You can go to "Göthe Institut" and learn German there. They have all levels, and they're known to be good in teaching how to understand and how to write. In order for you to practice conversation, you can try and watch German movies (that's of course, after you've taken some lessons" or even cartoons! They'll help you be familiar with the language.
      Here's their number and address:

      Goethe Institute - German Cultural Center
      13 Hussien Wasef St., Dokki, Cairo.
      Tel: 02 7484500 - 02 7484501 - 02 7484576

      Goethe Institute - German Cultural Center
      5 El Bostan St., Downtown, Cairo.
      Tel: 02 5759877 - 02 5748261 - 02 5747884

      For English Language:
      Go visit the British Council. They have many couses there and you can see which level fits you best.
      Here's the number and address:

      British Council
      192 El Nil St., Agouza, Cairo.
      Tel: 02 3001666 - 19789

      British Council
      4 El Menya St., Heliopolis, Cairo.
      Tel: 02 4523396 - 02 4523395 - 02 4523397 - 02 4523396 - 19789

  41. QUESTION:
    Can someone explain to me the Arabic languages like Egyptian, Hebrew, etc.?
    I know its a very ignorant question, but I want to learn.
    I don't understand how Egyptian [for example 'Habibi, Ya Nour El Ain'] is Arabic when it is written Egypt?
    Can someone explain to me the difference of Hebrew and Arabic the simple and easiest way possible? :/

    • ANSWER:
      simply there's a "standard arabic" which could b considered as the origin of all the arabic used in arab countries, we, arabs, don't use the standard arabic in our daily live & have different accents, but usually we can understand each other. if u can understand standard arabic, u might b able 2 understand different a little of the arab accents.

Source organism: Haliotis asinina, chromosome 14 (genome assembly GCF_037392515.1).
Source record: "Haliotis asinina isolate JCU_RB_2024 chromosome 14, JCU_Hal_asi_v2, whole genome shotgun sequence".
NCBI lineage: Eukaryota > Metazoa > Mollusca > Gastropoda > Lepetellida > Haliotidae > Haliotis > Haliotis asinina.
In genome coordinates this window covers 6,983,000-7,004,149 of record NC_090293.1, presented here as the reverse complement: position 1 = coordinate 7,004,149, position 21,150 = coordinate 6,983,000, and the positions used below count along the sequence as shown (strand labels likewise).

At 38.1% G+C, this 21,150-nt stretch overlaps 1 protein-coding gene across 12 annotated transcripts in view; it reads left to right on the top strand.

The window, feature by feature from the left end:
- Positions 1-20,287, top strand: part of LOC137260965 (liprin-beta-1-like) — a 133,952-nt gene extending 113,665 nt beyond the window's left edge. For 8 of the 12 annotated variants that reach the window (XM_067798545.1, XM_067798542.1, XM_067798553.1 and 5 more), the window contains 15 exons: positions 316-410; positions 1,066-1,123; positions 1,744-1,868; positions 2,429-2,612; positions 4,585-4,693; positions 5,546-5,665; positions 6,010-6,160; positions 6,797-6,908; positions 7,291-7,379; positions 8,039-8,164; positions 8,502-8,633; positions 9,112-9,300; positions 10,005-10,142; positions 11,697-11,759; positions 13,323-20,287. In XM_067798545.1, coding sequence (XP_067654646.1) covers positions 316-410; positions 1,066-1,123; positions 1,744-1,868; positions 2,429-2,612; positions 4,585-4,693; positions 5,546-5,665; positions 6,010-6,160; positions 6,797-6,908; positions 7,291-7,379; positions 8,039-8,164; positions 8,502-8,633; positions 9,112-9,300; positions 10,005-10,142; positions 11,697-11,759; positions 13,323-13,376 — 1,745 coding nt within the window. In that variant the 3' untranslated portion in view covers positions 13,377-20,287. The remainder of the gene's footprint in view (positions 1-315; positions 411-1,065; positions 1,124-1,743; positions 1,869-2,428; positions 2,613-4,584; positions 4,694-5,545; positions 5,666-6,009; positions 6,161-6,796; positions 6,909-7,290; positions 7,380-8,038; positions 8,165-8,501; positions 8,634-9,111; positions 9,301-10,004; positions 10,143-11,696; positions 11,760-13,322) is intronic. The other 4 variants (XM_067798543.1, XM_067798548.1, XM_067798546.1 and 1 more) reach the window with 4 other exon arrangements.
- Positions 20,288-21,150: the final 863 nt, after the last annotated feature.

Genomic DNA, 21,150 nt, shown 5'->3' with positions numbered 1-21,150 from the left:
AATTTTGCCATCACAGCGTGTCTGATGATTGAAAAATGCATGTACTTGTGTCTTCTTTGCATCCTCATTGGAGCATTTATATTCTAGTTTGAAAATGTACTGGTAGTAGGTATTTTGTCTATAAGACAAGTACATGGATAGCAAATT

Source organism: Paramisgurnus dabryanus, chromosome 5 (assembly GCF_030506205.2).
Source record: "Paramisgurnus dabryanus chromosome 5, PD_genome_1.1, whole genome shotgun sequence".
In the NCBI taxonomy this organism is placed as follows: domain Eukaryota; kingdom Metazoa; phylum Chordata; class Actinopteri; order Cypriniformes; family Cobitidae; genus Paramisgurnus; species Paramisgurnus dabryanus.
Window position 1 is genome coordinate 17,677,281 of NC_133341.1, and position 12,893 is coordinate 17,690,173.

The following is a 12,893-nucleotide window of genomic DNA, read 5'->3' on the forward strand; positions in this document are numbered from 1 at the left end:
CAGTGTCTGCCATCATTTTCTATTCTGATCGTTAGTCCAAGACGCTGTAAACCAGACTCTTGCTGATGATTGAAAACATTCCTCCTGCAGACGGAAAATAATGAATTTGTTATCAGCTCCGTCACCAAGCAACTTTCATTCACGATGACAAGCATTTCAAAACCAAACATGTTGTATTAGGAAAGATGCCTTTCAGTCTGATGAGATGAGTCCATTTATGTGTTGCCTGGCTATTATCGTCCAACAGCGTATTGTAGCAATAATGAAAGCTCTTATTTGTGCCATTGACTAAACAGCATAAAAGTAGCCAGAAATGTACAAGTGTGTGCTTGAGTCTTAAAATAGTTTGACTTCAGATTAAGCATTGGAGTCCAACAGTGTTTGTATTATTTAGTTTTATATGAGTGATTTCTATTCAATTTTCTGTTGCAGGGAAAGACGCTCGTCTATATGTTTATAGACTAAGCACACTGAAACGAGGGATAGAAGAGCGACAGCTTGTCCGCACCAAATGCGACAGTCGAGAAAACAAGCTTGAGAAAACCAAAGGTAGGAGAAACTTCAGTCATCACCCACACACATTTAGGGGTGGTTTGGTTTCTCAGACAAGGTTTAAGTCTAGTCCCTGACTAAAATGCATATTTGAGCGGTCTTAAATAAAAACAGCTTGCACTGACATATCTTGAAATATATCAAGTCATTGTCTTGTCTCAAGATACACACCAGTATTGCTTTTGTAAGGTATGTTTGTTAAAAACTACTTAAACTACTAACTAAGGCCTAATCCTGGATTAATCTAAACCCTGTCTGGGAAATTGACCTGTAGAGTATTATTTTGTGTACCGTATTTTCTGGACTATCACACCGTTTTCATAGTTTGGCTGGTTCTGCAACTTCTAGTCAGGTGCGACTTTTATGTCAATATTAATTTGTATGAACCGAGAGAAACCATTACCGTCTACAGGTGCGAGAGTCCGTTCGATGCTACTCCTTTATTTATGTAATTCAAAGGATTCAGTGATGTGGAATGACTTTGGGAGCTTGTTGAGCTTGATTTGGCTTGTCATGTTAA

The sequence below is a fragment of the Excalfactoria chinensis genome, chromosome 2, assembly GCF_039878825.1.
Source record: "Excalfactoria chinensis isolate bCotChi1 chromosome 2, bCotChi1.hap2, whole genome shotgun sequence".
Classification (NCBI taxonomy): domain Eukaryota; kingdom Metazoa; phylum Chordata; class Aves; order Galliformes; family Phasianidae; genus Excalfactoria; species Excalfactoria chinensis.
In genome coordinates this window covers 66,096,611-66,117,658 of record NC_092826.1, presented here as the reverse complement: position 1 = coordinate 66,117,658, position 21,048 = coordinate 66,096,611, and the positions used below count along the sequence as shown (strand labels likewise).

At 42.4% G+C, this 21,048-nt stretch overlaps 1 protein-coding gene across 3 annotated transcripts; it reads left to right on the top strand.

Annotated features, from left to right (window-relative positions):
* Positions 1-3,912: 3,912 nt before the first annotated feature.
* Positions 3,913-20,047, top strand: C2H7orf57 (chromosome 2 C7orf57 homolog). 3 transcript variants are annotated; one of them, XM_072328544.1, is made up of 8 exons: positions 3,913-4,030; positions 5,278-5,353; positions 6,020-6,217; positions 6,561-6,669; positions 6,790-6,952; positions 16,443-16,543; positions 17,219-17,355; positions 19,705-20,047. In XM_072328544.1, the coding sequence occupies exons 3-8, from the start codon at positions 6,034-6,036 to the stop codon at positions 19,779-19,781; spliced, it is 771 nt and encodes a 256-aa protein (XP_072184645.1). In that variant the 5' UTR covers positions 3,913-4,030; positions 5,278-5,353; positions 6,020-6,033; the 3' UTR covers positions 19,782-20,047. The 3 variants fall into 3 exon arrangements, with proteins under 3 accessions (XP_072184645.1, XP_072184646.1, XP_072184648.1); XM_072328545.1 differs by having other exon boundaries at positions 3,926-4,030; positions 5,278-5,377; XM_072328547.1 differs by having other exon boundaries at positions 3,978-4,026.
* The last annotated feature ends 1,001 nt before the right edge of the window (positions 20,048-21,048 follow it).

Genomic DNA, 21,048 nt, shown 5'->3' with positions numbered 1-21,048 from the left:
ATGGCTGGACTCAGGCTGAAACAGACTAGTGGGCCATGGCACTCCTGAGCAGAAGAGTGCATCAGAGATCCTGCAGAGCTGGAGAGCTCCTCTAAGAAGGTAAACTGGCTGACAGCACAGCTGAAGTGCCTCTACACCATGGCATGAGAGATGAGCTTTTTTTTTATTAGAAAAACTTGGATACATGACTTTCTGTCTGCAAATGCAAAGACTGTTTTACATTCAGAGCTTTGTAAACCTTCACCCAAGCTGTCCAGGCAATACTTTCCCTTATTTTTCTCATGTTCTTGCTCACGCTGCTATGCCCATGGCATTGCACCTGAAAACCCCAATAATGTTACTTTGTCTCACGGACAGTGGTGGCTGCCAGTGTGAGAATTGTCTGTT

The egyptian arabic is kinda popular in the arab world because of the egyptian movies & tv shows.
      hebrew is a TOTALLY DIFFERENT language, not arabic @ all.

  42. QUESTION:
    What is the best method to learn Egyptian arabic?

    • ANSWER:
      Just come to Egypt and talk with people , that's the best and fastest method,

      But if its hard for u , just chat with Egyptians with voice chatting ,

      But if its hard for u , watch Egyptian movies with English subtitles.

      Wish u good luck , if u wana any help , pls email me .

  43. QUESTION:
    Is there any historical American film about Egypt-Israel 1973 war?
    Any non-Arabic movies about this war would be enough. ty

    • ANSWER:
      As far as American, No. But try Youtube, or some of the other video websites and search 1973 Egypt-Israeli War. The Military channel had an episode on the Yom Kippur War called 20th Century Battle Fields the Yom Kippur War.

      The below listed are Non-Arabic Films and might be what you are looking for.
      Here is one that I found on Amazon. Never seen it but might be what you are looking for. Also don't always go by what people comment on as it for you to decide truth from fiction or lies.